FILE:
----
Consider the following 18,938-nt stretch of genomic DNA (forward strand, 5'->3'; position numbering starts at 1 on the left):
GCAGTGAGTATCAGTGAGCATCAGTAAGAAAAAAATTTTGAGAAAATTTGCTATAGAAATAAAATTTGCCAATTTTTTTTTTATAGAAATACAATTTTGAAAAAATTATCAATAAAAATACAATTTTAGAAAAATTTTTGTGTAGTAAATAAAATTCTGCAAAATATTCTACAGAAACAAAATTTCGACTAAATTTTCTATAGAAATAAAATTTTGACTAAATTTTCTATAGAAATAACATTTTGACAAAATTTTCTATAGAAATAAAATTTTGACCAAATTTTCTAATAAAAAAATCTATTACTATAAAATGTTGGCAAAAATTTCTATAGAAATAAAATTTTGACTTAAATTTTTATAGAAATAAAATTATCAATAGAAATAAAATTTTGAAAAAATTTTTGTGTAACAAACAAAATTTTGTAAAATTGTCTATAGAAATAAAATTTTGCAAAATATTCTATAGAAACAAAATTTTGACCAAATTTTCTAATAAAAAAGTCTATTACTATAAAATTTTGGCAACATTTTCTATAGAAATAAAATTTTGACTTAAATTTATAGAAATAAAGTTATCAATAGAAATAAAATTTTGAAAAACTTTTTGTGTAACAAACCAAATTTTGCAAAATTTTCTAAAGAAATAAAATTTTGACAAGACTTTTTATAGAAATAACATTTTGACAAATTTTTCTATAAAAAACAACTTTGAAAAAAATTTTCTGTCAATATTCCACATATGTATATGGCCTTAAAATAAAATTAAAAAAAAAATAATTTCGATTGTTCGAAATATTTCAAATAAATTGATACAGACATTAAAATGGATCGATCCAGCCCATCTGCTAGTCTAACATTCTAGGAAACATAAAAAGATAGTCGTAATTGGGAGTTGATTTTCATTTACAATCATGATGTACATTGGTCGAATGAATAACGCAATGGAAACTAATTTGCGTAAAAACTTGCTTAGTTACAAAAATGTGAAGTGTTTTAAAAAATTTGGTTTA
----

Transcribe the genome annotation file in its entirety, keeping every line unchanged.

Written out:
Consider the following 18,938-nt stretch of genomic DNA (forward strand, 5'->3'; position numbering starts at 1 on the left):
GCAGTGAGTATCAGTGAGCATCAGTAAGAAAAAAATTTTGAGAAAATTTGCTATAGAAATAAAATTTGCCAATTTTTTTTTTATAGAAATACAATTTTGAAAAAATTATCAATAAAAATACAATTTTAGAAAAATTTTTGTGTAGTAAATAAAATTCTGCAAAATATTCTACAGAAACAAAATTTCGACTAAATTTTCTATAGAAATAAAATTTTGACTAAATTTTCTATAGAAATAACATTTTGACAAAATTTTCTATAGAAATAAAATTTTGACCAAATTTTCTAATAAAAAAATCTATTACTATAAAATGTTGGCAAAAATTTCTATAGAAATAAAATTTTGACTTAAATTTTTATAGAAATAAAATTATCAATAGAAATAAAATTTTGAAAAAATTTTTGTGTAACAAACAAAATTTTGTAAAATTGTCTATAGAAATAAAATTTTGCAAAATATTCTATAGAAACAAAATTTTGACCAAATTTTCTAATAAAAAAGTCTATTACTATAAAATTTTGGCAACATTTTCTATAGAAATAAAATTTTGACTTAAATTTATAGAAATAAAGTTATCAATAGAAATAAAATTTTGAAAAACTTTTTGTGTAACAAACCAAATTTTGCAAAATTTTCTAAAGAAATAAAATTTTGACAAGACTTTTTATAGAAATAACATTTTGACAAATTTTTCTATAAAAAACAACTTTGAAAAAAATTTTCTGTCAATATTCCACATATGTATATGGCCTTAAAATAAAATTAAAAAAAAAATAATTTCGATTGTTCGAAATATTTCAAATAAATTGATACAGACATTAAAATGGATCGATCCAGCCCATCTGCTAGTCTAACATTCTAGGAAACATAAAAAGATAGTCGTAATTGGGAGTTGATTTTCATTTACAATCATGATGTACATTGGTCGAATGAATAACGCAATGGAAACTAATTTGCGTAAAAACTTGCTTAGTTACAAAAATGTGAAGTGTTTTAAAAAATTTGGTTTA